SAN FRANCISCO — Pablo Sandoval walked up the stairs as he brought up the rear of yet another Giants victory parade and immediately got stopped by home run king Barry Bonds.
”Don’t walk by me,” Bonds ordered, pulling his fellow slugger into an embrace.
Sandoval insists he wants to play the rest of his career for the San Francisco Giants, and for moments just like this. He’s not naming his price, not now.
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”I want to wear that jersey for the rest of my career,” Sandoval said. ”I’m going to go from what my heart tells me.”
As the Giants parted ways for another World Series-shortened offseason, the biggest question is whether Sandoval will be back in the orange and black to make another run at a title.
San Francisco’s slugging, switch-hitting third baseman preferred to savor his third World Series championship for a little while rather than contemplating where he will be suiting up come 2015.
Re-signing the Kung Fu Panda is a top priority for the franchise going forward, too — CEO Larry Baer said ”Pablo’s a huge part of the family” — but it could take months to strike a deal.
”We’re going to do anything possible to keep it together the best we can,” Baer said. ”Literally, when that last shot of confetti goes out, we’re going to be hunkered down after today. I think the fans believe we have a good track record along those lines. We’ve stayed pretty consistent in the approach "
The 28-year-old Sandoval batted .279 with 16 homers and 73 RBIs in 157 regular-season games for the Giants and .366 in the postseason with seven doubles and five RBIs, four of those during a seven-game World Series win against Kansas City.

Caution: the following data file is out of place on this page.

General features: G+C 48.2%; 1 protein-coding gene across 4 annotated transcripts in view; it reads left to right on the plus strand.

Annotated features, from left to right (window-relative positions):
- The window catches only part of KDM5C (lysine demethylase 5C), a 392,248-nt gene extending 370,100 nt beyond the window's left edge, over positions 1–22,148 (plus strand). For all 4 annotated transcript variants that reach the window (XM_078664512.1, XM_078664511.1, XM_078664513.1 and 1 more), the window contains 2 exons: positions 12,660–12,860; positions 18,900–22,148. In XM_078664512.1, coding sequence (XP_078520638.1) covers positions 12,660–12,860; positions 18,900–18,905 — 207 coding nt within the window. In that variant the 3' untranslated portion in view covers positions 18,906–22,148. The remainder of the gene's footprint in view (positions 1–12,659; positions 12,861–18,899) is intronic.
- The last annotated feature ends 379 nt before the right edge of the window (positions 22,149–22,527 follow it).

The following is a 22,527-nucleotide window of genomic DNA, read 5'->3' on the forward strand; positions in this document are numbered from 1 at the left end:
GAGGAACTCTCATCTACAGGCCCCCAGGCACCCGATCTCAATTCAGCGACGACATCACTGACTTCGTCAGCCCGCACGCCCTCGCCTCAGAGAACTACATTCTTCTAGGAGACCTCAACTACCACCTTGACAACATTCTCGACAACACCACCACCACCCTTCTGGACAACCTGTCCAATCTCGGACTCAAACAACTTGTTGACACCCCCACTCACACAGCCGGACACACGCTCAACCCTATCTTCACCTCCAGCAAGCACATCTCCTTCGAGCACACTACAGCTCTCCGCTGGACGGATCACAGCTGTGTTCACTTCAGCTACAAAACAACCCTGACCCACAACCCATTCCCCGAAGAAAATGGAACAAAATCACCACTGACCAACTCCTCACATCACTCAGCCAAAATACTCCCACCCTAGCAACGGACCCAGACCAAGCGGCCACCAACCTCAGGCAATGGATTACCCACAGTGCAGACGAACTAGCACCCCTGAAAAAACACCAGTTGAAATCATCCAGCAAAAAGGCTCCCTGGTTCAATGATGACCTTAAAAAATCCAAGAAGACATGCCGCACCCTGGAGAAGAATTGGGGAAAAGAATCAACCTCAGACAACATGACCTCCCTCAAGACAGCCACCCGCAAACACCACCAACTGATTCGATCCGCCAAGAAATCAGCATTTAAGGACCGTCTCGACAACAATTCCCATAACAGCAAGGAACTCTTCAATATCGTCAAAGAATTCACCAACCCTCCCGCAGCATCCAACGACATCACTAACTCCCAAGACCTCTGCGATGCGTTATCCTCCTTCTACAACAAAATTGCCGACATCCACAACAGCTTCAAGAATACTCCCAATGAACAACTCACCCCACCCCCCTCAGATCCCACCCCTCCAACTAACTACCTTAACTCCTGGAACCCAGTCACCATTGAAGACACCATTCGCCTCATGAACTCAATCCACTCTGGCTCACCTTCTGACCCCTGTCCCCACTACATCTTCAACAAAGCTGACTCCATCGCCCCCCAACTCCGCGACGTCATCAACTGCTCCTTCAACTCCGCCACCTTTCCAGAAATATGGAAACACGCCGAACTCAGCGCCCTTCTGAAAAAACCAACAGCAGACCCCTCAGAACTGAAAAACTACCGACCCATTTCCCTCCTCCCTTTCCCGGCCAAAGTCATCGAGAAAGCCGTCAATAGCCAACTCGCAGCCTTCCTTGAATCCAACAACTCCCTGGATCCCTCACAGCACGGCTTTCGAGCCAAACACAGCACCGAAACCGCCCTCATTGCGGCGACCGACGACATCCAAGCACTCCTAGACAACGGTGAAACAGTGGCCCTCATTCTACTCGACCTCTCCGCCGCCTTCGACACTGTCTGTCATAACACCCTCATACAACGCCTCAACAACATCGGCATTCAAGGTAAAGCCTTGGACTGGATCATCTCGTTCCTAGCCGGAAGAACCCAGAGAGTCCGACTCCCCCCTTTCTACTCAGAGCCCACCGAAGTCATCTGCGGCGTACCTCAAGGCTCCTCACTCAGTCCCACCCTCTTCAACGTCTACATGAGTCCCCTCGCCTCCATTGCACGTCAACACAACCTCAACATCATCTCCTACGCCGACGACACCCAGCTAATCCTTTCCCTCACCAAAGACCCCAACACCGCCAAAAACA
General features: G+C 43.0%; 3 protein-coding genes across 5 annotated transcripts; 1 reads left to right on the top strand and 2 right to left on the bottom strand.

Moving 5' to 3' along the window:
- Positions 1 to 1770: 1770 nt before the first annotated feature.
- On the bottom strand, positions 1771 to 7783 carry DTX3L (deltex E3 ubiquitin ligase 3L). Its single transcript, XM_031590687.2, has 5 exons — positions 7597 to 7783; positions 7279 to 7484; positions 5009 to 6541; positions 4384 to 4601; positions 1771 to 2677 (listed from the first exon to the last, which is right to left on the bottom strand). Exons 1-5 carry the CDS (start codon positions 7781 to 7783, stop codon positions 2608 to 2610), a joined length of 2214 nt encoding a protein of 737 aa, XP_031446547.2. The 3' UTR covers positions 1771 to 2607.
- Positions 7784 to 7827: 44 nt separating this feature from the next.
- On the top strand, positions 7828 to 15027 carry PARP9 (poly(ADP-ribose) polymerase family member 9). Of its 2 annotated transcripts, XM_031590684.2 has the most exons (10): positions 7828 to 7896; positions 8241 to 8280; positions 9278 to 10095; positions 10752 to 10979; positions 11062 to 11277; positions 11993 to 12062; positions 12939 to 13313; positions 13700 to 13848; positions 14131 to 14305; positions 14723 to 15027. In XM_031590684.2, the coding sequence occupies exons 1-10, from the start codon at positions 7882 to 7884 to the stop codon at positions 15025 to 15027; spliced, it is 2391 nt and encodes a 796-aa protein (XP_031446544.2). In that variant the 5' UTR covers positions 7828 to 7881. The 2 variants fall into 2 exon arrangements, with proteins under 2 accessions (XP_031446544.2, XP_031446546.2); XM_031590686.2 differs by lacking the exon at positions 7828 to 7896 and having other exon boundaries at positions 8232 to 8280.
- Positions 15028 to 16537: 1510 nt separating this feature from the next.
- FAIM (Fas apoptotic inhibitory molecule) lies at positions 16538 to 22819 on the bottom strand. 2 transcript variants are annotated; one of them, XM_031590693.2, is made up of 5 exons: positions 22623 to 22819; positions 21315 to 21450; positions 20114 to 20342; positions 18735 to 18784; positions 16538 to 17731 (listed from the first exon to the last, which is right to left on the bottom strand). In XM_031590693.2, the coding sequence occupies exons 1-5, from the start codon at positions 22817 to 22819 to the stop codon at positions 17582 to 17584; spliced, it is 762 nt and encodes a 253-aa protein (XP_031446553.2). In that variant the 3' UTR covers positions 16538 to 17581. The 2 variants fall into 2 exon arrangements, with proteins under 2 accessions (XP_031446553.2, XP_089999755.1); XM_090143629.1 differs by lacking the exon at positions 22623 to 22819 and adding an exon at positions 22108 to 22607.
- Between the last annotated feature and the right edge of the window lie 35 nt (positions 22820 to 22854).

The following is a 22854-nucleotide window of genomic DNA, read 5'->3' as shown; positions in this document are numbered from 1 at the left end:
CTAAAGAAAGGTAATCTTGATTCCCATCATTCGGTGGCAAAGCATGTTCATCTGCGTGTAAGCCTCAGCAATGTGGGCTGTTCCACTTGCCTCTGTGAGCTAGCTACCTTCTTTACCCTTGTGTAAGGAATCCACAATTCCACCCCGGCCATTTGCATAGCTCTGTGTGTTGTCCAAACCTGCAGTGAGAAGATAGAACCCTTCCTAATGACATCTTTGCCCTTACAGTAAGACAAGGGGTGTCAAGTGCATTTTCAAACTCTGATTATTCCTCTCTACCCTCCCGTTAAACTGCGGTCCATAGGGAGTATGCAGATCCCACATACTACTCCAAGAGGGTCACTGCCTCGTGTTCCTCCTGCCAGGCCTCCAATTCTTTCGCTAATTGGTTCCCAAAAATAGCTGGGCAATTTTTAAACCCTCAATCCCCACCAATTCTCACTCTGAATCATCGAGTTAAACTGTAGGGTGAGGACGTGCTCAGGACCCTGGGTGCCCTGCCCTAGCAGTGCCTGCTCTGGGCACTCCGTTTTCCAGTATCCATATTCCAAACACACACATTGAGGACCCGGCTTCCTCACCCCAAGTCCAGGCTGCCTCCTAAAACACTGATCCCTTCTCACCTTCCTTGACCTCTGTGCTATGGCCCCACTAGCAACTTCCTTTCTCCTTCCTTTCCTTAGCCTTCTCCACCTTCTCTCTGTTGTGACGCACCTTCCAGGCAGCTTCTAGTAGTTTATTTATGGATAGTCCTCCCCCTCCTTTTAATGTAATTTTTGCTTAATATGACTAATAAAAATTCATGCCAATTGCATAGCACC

”I’d love to be back here, I love the fans, I love my teammates,” Sandoval said. ”They taught me a lot of things, to respect the game and play the game right.”
The sides traded offers last spring but failed to reach a deal. While Sandoval might listen to the highest bidder, he declined to answer when asked about accepting a hometown discount. The Giants realize they might have to open the pocketbook to beat out clubs like big-spending Boston to bring him back.
San Francisco’s $164.7 million season-ending payroll — sixth-highest in the majors — will go up slightly, and again next season. World Series MVP Madison Bumgarner receives bonuses of $100,000 for his World Series MVP and $75,000 for the NLCS MVP.
San Francisco did it again in improbable fashion, finishing the season with 88 wins for second place in the NL West behind the rival Los Angeles Dodgers and then winning the wild-card game at Pittsburgh.
The Giants celebrated with another star-studded affair featuring Hall of Famers Willie Mays, Willie McCovey, Gaylord Perry, Orlando Cepeda, Juan Marichal, and Bonds.
Left-handed reliever Jeremy Affeldt was still overjoyed by the fact he received the Game 7 victory after an official scoring change that had initially given Bumgarner the win.
Affeldt was drafted by the Royals and once considered quitting during his time in Kansas City, before getting a new start with the Giants.
When he got word he was credited with the win, Affeldt and his wife embraced and cried.
”When they came up to me and told me they changed it, it was just a very emotional thing,” Affeldt said, surrounded by his wife and three sons. ”Kansas City, they gave me a chance to be in the big leagues and I’m very thankful for that. I had a lot good experiences there, but I had a lot of pain, too, adversity and frustration and just wondering if I wanted to be a baseball player. … It’s not just a normal win and it’s not just a normal situation, so I was pretty pumped about that.”
Other free agents are starting pitchers Jake Peavy and Ryan Vogelsong, reliever Sergio Romo and left fielder Michael Morse.
The Giants have a reputation for doing all they can to retain their biggest stars, from second baseman Marco Scutaro and center fielder Angel Pagan after the 2012 title, to long-term deals for ace pitchers Bumgarner and Matt Cain.
Affeldt received an $18 million, three-year contract after the championship two years ago. He trusts general manager Brian Sabean and the front office to make the best decisions.
”Obviously, we’ve got three rings in five years, the guy knows what he’s doing,” Affeldt said.